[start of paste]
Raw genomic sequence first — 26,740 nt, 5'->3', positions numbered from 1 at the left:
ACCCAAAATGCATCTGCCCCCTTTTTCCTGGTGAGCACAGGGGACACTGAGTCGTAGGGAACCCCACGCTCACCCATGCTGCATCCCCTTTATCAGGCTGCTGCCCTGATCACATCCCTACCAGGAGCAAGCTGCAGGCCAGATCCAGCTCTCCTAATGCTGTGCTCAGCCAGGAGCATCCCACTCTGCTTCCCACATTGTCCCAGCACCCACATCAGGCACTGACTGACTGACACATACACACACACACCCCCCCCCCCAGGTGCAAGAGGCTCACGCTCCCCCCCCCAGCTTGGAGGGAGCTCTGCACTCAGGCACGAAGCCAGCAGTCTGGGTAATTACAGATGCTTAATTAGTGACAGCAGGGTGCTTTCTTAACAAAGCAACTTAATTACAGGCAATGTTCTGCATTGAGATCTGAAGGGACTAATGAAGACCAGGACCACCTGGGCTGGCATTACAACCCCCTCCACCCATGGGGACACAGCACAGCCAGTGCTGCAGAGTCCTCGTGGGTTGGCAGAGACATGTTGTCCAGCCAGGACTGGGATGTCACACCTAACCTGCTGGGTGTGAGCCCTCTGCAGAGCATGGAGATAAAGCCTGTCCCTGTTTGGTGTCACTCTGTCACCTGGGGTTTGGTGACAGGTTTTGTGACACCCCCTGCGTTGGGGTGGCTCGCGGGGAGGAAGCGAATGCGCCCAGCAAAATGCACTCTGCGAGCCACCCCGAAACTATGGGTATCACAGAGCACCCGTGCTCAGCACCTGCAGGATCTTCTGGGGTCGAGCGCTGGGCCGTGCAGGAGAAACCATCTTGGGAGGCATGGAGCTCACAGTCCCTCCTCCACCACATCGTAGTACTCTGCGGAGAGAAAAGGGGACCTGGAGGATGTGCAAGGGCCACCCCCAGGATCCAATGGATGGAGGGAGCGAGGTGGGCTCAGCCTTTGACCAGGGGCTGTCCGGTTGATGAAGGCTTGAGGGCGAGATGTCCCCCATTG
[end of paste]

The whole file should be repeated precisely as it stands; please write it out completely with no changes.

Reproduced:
Raw genomic sequence first — 26,740 nt, 5'->3', positions numbered from 1 at the left:
ACCCAAAATGCATCTGCCCCCTTTTTCCTGGTGAGCACAGGGGACACTGAGTCGTAGGGAACCCCACGCTCACCCATGCTGCATCCCCTTTATCAGGCTGCTGCCCTGATCACATCCCTACCAGGAGCAAGCTGCAGGCCAGATCCAGCTCTCCTAATGCTGTGCTCAGCCAGGAGCATCCCACTCTGCTTCCCACATTGTCCCAGCACCCACATCAGGCACTGACTGACTGACACATACACACACACACCCCCCCCCCCAGGTGCAAGAGGCTCACGCTCCCCCCCCCAGCTTGGAGGGAGCTCTGCACTCAGGCACGAAGCCAGCAGTCTGGGTAATTACAGATGCTTAATTAGTGACAGCAGGGTGCTTTCTTAACAAAGCAACTTAATTACAGGCAATGTTCTGCATTGAGATCTGAAGGGACTAATGAAGACCAGGACCACCTGGGCTGGCATTACAACCCCCTCCACCCATGGGGACACAGCACAGCCAGTGCTGCAGAGTCCTCGTGGGTTGGCAGAGACATGTTGTCCAGCCAGGACTGGGATGTCACACCTAACCTGCTGGGTGTGAGCCCTCTGCAGAGCATGGAGATAAAGCCTGTCCCTGTTTGGTGTCACTCTGTCACCTGGGGTTTGGTGACAGGTTTTGTGACACCCCCTGCGTTGGGGTGGCTCGCGGGGAGGAAGCGAATGCGCCCAGCAAAATGCACTCTGCGAGCCACCCCGAAACTATGGGTATCACAGAGCACCCGTGCTCAGCACCTGCAGGATCTTCTGGGGTCGAGCGCTGGGCCGTGCAGGAGAAACCATCTTGGGAGGCATGGAGCTCACAGTCCCTCCTCCACCACATCGTAGTACTCTGCGGAGAGAAAAGGGGACCTGGAGGATGTGCAAGGGCCACCCCCAGGATCCAATGGATGGAGGGAGCGAGGTGGGCTCAGCCTTTGACCAGGGGCTGTCCGGTTGATGAAGGCTTGAGGGCGAGATGTCCCCCATTG